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Adrian Jewitt's Italian Job

A friend approaching a big birthday asked a group of us to join him on a cycle trip from Geneva to Rome, in celebration. Rashly I agreed and after a winter and spring training regime off we went. Surely we were prepared?
No one had really grasped the difference between the Chilterns and the Alps; or between cycling at 18 degrees and 37 degrees. These became quickly apparent.

Day 1
5-50 AM, leave budget hotel in Geneva: turn right and start 7 mile climb. Climb to 2800 feet, look back at Lake Geneva, and you know it’s not so bad. And so we go, passing Annecy onto a beautiful dedicated cycle path along a broad green valley. Another long climb, café at the col summit, exhilarating descent, followed by long slow climb up the valley into the mountains proper. And 93 miles later: we did it! I’m an alpine cyclist! Best cycling day ever, no doubt.

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Day 2
Up with the mountain larks, continue the slow ascent, but what’s happening? Nothings working!  Despite the best efforts of other team members to pull me along I feel dreadful, and have to give up the climb, and get into the support car. So they all ascend the Col de Mont Cennis at 200 metres, and applaud them as they each make the top. Too whoozy to get back on the bike, I act as back up support. 100 miles later, we all arrive at Turin.
 
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Day 3
Tentatively back on the road, taking it easy, but managing to keep with the team as we surge along the Po valley in a dash to the coast. There is a nasty sting in the tail as we near Genoa and have a 2000 foot climb at the very end, in 34 degrees. Sensibly I hitch a ride for the last 300 feet, and cycle the descent, with self-esteem intact. Genoa is a big noisy bustly port city, with all the grace of downtown Detroit. Sadly, one the team has a big crash, hurts his arms and legs, and writes off his bike as we weave our way through the port area. Everyone very down that night, despite cycling 100 miles
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Day 4: 84 miles
The Ligurian coast: stunning views; smart resorts; all traffic confined to a narrow coastal strip. So our route tries to find quiet roads: all beautiful, but many hiding 25% gradients. As we gasp for breath at the top of one such we have a delightful chat with a non-English speaking old Italian lady who is perplexed at 7 exhausted middle aged men resting outside her shutters. A 10 mile 2000 feet climb follows: and I arrive for lunch 10 minutes after everyone else: but hey I arrived!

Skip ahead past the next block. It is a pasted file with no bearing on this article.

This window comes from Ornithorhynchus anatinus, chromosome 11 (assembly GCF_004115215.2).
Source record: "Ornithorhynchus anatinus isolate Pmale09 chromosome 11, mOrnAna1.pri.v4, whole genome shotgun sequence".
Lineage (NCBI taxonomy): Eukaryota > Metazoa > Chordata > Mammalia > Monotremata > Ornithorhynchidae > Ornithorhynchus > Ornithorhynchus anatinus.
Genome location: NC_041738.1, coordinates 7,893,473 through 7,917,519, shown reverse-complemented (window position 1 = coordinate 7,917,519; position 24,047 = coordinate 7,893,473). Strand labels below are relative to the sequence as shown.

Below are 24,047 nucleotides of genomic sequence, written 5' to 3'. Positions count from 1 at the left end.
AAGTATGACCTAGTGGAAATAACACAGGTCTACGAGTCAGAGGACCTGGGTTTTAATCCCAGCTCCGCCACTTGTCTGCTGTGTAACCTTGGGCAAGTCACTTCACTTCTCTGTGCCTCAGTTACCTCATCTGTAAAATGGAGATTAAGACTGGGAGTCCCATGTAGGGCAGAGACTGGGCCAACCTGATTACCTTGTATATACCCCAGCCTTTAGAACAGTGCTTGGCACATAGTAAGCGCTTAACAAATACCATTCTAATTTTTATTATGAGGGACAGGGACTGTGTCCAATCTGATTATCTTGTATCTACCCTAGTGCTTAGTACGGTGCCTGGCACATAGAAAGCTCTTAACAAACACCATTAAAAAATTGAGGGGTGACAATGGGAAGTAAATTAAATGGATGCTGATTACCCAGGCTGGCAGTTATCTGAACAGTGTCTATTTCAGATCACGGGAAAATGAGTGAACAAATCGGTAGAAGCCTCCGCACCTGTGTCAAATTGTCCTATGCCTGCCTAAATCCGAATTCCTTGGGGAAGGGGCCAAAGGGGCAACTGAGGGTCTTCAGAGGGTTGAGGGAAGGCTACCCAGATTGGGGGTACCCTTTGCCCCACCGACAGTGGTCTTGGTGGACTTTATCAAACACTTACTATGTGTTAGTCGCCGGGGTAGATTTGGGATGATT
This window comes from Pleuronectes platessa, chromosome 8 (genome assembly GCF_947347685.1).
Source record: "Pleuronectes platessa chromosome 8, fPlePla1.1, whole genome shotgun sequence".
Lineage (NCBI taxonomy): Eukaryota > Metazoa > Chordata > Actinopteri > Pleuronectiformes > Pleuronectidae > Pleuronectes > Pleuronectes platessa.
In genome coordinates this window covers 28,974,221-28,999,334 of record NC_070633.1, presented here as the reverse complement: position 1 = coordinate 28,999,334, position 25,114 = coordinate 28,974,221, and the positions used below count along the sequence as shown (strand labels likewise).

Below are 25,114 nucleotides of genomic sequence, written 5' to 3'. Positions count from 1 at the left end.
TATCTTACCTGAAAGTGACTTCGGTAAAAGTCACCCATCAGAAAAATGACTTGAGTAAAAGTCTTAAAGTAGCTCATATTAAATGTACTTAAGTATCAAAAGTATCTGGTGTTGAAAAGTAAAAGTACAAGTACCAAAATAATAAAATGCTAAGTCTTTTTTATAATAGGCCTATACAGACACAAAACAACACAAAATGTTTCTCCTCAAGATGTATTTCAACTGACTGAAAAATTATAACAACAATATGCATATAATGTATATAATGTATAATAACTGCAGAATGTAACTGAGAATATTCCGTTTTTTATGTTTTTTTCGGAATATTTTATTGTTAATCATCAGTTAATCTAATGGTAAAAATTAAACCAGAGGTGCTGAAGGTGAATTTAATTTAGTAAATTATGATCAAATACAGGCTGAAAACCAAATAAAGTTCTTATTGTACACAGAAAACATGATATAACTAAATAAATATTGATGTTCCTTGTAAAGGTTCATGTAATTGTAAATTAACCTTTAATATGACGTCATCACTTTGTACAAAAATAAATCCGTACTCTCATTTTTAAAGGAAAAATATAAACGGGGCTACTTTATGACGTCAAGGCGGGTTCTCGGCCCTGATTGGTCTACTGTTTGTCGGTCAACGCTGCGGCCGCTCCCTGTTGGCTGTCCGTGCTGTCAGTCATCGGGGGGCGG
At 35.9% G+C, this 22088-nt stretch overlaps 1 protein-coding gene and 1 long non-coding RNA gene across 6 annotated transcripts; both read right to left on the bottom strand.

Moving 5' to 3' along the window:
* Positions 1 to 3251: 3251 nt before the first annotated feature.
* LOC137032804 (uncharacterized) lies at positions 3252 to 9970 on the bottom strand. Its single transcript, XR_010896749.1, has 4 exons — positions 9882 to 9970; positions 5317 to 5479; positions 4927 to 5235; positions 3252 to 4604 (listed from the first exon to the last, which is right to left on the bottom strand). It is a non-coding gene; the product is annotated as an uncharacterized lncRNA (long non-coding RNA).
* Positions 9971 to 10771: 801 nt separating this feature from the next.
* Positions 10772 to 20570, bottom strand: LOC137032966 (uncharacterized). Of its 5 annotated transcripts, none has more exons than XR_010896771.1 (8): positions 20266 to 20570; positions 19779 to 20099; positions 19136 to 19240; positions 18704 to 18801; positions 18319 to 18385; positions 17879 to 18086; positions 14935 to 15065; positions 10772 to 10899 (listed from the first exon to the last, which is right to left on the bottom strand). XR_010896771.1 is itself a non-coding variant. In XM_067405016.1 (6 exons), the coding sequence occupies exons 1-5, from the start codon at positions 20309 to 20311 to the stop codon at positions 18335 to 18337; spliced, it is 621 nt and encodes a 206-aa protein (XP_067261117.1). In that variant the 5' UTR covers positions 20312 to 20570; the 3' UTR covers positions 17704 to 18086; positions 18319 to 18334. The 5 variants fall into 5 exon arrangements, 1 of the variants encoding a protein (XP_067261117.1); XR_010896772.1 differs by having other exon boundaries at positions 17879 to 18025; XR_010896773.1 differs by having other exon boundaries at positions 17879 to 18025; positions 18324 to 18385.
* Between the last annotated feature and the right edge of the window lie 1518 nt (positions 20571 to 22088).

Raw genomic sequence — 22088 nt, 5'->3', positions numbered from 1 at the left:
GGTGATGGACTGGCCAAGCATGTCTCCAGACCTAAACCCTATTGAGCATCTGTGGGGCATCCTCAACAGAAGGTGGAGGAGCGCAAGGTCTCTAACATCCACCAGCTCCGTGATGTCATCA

Then off down the valley to the coast again: passing the Carrara marble hills, glowing white in the late afternoon heat. We cycle for 10 miles along the Italian kiss me quick equivalent of Southend, and encounter three lions sleeping in a circus cage near our hotel.
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Day 5
96 miles face us today, and again the sting is in the tail of the ride. We manage to put lots of miles behind us in the first few hours, skirting parallel to the coast, bemoaning the nature of Italian road surfaces. Breakfast outside the leaning tower of Pisa, before the tourists wake up. But it’s real Tuscany at last: Leonardo Da Vinci would have painted these landscapes. Lovely undulating roads make the day a real joy. Our out of town lunch stop turns out to be the local table dancing bar by night, luckily at midday it’s just us.
But then we climb, and climb again, and one by one we all dismount to climb the steep sharp hills in 36 degrees. Our reward is a gorgeous farm house with a pool
  
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Day 6
Down on to the coastal plain for 30 miles. We’re so early that the fields of sunflowers have yet to wake up. More ‘yes this is what it’s all about’ moments. Just before lunch we do a 2000 feet climb, but its manageable over 10 miles, and we celebrate with a proper lunch stop. But we now face an afternoon of increasingly steep hills and by the time we arrive at Toscania after 90 miles, we’re drained. Toscania turns out to be a gem of a walled town on a hill, and we enjoy our best meal of the trip. The bikes are stored in an antique guitar restorer’s workshop (?!) overnight.
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Day 7
The last day: only 61 miles to Rome! But I’m tired. We ride out of town as the cocks crow, and it’s great until the first hill: I can’t do this! I simply have no energy left, and after 8 miles I’m ready to get into the car. ‘You can’t do that: you’ll regret it all your life’ says the team, so they nurse me up. Firstly tour leader stays with me; then Young Fast One and The Undaunted Guy top and tail me until we reach a charming town for breakfast. We eat (lots) with the Ladies Who Breakfast, and the local Carabinieri of Vejano, and amazingly, I’m fit for the road again. I pass the 500 miles mark, and 24 miles later we are greeted by Team Rome outside the colosseum. Great sense of achievement, but golly I’m exhausted. We adjourn to our air conditioned hotel and start a 2 day taper down process, with Moretti’s best beer.
 
 
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You can  download and retrace Adrian's day-by-day cycle routes: 
Day 1  
Day 2 
Day 3  
Day 4      
Day 5      
Day 6    
Day 7    
 

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